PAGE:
Posts tagged “KimberlyRobison

Throwback Thursday: Kandia Crazy Horse x Sheila E. x D.A. Pennebaker @ Yale University | Repose en paix Butch Trucks

I am still recovering from the sonic & social whirl of this past week in Connecticut where we were engaged in mounting the #DavidBowie & #Prince memorial conference “Blackstar Rising & The Purple Reign,” organized by my dear friend & Yale University scholar Dr. Daphne A. Brooks. A good deal to reflect upon from all I heard from my former rockcrit colleagues including Ann Powers of NPR Music & Michaelangelo Matos & Greil Marcus, as well as those of the Academy such as Tavia Nyong’o of Yale & Eric Lott of CUNY Graduate Center. I do appreciate the wide audience that my session with Sherae Rimpsey & Alan Light — Everybody Still Wants To Fly — garnered due to our being the lead-in to Solange Knowles’ keynote address. My take on Prince as Mystery Cult via the prism of what Harold Bloom has denunciated as “California Orphism” was interesting to some folks (smile). And my Texan bandmate KAR / Kimberly Robison kindly traveled up from the Hamilton Grange to support me in my presentation & also did some vital research at Yale on Emily West aka the Yellow Rose of Texas for an upcoming project we wish to mount – stay tuned!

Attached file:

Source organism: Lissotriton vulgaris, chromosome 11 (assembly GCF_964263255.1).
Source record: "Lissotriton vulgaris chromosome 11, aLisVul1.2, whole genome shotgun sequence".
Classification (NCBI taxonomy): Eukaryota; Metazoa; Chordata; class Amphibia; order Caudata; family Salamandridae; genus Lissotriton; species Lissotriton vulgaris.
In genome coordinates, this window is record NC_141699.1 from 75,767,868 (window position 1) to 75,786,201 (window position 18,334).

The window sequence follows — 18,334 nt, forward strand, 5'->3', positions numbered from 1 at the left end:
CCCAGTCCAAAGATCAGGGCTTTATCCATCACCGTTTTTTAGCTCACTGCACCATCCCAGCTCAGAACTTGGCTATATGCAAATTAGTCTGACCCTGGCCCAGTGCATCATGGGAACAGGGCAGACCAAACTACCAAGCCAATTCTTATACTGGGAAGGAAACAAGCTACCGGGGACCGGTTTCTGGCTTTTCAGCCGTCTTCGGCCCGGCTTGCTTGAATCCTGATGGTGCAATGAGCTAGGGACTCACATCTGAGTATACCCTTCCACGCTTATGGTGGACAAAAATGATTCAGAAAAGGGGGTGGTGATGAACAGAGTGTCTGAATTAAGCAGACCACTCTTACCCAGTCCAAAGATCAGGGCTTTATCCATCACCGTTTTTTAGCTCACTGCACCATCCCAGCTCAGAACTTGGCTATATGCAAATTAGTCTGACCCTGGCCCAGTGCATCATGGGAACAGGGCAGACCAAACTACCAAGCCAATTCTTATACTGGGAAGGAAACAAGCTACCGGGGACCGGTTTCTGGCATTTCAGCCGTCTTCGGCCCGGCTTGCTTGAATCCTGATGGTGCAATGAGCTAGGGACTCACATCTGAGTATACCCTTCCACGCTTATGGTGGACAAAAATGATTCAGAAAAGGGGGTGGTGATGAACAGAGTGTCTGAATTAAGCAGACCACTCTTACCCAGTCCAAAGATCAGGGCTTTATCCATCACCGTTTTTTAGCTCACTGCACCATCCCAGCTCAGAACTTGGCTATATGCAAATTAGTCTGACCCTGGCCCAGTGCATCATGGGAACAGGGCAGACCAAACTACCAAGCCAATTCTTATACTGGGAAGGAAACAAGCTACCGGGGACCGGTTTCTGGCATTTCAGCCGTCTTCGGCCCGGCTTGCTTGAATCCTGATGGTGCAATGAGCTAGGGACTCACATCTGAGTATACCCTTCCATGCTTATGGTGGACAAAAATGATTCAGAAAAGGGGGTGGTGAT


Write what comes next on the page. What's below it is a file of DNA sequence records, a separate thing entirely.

I was also very sad to learn upon my arrival in New Haven that Allman Brothers Band drummer Butch Trucks was gone to Glory. A lot of flashing on my time spent on-and-off the Road that goes on Forever with the Allmans is surfacing & I am doing a lot of listening to my favorites among their compositions — particularly one of my 3 most treasured songs: “In Memory Of Elizabeth Reed.” So, more to come after a spell on what transpired last week…yet here’s two precious souvenirs of my time spent in New Haven — meeting one of the scions of the great Escovedo family of American music that has had a profound influence on me since I initially grew up in a colony of Aztlan, a Chicano barrio in Chocolate City; I am very much a follower as a singer-songwriter of Sheila E. & her uncle Alejandro Escovedo…& as a past film school graduate and lover of concert cinema, I have also been influenced by D.A. Pennebaker who made my beloved Monterey Pop. An honor all ’round to briefly share space with them…A’ho*